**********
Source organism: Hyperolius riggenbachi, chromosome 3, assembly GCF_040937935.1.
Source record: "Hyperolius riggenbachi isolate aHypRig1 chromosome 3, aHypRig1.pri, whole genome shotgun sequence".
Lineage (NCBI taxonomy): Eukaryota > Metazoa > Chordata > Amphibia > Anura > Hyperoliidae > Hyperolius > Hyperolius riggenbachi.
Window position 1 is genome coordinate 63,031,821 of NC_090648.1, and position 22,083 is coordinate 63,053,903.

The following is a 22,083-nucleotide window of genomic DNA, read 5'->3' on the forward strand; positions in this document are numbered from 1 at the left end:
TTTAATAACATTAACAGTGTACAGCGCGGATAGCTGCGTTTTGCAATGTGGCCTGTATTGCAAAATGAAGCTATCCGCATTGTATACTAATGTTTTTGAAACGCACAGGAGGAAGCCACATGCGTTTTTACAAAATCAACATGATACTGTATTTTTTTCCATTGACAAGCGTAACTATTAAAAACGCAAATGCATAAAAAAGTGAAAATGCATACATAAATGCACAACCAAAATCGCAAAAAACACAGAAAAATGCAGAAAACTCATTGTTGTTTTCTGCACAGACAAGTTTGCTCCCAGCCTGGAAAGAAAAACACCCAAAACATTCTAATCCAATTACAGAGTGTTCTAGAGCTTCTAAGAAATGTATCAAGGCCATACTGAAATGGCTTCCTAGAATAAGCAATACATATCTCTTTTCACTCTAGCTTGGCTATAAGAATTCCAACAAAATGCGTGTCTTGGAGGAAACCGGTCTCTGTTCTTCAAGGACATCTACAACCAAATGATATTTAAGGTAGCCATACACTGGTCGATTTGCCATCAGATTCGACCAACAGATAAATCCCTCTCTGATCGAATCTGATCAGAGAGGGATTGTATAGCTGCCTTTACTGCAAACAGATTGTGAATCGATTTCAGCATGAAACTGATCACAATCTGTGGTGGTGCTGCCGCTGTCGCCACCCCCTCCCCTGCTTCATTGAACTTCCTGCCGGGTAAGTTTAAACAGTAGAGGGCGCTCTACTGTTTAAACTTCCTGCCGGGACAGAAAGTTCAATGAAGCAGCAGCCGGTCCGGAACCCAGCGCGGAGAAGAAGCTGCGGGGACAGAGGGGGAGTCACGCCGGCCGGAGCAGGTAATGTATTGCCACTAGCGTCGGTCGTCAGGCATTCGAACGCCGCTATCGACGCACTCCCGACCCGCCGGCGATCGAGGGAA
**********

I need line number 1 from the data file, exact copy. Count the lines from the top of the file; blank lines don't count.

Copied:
Source organism: Hyperolius riggenbachi, chromosome 3, assembly GCF_040937935.1.